The objective of this study was to test the hypothesis that there are no differences in understory production, by species, due to stocking levels of Pinus ponderosa (ponderosa pine). Understory production was estimated, by species, on 3 replicates each of 8 growing stock levels, ranging from clearcuts to unthinned stands, in both sapling- and pole-sized pine stands (48 plots) over 3 nonconsecutive years. All stands were approximately 70 yr old when thinning treatments were applied. Production of many herbaceous species, especially Agropyron spp. (wheatgrasses) and Carex spp. (sedges), declined as growing stock levels (measured in terms of basal area) of ponderosa pine increased. While trends in total production were similar, there were specific differences between sapling and pole stands. Sedges and Oryzopsis asperfolia (roughleaf ricegrass) produced more in sapling stands, whereas Danthonia intermedia (timber oatgrass) was more abundant in pole stands. Shrub production, dominated by Arctostaphylos uva-ursi (bearberry), was relatively consistent across all stocking levels except unthinned. Although the total number of species declined as pine basal area increased, a few species, such as Linnaea borealis (twinflower) and Shepherdia canadensis (buffaloberry), were found only under relatively dense pine canopies. While floristic species richness was greater at lower stocking levels of ponderosa pine, the total number of species would be greater if all stocking levels were present.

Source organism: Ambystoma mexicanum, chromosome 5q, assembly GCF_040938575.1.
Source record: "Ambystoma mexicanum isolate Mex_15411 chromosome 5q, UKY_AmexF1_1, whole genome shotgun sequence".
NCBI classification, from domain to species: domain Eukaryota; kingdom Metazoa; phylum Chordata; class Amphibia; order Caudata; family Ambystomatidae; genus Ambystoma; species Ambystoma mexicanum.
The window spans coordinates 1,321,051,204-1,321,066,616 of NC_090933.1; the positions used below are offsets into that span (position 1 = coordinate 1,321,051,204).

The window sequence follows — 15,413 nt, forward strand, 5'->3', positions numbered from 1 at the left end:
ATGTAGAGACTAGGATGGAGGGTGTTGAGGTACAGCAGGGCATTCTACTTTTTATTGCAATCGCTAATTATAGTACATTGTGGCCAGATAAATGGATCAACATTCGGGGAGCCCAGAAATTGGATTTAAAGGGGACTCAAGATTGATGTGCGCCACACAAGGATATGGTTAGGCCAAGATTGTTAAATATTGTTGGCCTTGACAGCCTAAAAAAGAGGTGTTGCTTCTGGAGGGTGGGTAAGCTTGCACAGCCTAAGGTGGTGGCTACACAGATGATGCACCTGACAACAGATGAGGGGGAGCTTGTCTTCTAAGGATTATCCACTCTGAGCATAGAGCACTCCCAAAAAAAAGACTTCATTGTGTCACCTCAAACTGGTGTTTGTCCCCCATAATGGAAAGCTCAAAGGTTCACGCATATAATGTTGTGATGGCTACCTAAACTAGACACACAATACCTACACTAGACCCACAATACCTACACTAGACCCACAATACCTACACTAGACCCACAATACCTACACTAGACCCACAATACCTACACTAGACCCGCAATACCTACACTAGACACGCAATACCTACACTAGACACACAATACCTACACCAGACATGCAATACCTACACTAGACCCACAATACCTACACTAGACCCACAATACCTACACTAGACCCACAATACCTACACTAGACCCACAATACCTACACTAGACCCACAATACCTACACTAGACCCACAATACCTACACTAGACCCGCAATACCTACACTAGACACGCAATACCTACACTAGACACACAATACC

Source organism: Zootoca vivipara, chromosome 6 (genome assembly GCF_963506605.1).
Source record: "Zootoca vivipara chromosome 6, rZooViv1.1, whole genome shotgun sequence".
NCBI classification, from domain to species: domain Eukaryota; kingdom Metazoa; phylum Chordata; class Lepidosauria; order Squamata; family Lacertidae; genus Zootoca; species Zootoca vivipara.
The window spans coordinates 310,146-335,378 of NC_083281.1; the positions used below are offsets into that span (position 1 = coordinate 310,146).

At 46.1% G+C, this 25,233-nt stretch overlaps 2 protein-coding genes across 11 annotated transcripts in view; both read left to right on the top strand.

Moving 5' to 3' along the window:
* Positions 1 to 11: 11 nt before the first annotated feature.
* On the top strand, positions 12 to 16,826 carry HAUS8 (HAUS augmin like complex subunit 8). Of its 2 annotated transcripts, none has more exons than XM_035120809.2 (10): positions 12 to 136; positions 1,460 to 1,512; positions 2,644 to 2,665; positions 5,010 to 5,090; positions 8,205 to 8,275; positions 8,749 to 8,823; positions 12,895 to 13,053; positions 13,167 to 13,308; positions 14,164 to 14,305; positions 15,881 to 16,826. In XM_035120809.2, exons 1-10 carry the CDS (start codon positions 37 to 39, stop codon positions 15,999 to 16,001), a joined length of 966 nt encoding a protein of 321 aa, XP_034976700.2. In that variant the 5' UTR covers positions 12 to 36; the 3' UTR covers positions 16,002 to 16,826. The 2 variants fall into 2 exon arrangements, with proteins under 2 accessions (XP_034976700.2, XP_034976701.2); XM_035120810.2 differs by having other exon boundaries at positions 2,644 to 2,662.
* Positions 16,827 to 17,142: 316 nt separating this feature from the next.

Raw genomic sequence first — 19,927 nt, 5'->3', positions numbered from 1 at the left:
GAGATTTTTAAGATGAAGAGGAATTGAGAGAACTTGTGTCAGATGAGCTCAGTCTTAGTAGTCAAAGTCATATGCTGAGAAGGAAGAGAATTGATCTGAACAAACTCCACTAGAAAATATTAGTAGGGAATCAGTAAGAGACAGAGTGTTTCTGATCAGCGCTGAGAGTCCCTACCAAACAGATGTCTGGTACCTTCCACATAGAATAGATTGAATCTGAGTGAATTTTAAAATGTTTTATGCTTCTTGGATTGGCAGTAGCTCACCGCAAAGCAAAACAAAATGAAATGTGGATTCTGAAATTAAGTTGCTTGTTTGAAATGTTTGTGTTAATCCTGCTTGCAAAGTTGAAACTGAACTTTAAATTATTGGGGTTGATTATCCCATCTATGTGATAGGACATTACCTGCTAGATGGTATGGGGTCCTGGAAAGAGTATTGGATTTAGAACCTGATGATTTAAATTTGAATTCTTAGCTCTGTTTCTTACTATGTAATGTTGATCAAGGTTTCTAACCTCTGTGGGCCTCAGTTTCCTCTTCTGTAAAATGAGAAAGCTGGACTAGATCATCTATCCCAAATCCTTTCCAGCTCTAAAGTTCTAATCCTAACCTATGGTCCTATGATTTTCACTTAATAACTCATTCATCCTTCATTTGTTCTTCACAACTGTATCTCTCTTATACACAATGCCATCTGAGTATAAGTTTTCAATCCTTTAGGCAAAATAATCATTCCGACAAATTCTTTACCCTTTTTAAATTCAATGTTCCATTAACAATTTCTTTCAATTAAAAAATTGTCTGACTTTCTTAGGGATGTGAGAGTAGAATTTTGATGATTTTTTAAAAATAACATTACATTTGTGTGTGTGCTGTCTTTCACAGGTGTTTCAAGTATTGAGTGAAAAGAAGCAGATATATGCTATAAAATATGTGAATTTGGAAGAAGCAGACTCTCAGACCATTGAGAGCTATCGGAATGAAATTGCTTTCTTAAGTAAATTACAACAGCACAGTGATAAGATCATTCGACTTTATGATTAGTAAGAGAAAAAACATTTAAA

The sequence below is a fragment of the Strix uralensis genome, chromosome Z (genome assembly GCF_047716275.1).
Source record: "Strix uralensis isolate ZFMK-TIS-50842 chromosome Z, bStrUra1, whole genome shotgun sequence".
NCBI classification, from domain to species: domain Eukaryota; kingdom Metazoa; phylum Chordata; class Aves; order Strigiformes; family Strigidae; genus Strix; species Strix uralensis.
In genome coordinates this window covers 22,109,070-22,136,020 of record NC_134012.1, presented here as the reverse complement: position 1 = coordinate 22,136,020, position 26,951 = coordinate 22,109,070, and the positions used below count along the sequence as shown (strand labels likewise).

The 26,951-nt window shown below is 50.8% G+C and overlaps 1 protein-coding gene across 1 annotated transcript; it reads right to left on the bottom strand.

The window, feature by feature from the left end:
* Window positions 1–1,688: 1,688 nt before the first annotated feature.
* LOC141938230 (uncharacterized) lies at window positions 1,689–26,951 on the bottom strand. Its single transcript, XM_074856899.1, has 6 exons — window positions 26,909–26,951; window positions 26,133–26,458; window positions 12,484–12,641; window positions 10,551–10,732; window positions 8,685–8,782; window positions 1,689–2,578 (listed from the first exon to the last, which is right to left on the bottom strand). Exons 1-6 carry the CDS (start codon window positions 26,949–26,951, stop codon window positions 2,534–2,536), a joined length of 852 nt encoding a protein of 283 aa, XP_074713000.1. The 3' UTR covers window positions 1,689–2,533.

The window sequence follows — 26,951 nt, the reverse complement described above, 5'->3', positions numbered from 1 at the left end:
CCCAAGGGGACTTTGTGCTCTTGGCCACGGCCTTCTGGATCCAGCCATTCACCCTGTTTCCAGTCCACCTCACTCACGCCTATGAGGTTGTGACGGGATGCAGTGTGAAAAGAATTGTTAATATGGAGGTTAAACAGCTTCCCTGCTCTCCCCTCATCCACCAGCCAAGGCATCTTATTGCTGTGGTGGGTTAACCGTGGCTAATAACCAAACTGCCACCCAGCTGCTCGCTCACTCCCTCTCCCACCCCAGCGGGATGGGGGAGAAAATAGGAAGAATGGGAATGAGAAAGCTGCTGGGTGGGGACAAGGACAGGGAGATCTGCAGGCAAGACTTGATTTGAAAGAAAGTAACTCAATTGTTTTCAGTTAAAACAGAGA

Uresk, Daniel W. and Severson, Kieth E.
"Response of understory species to changes in ponderosa pine stocking levels in the Black Hills,"
Great Basin Naturalist: Vol. 58:
4, Article 2.
Available at: https://scholarsarchive.byu.edu/gbn/vol58/iss4/2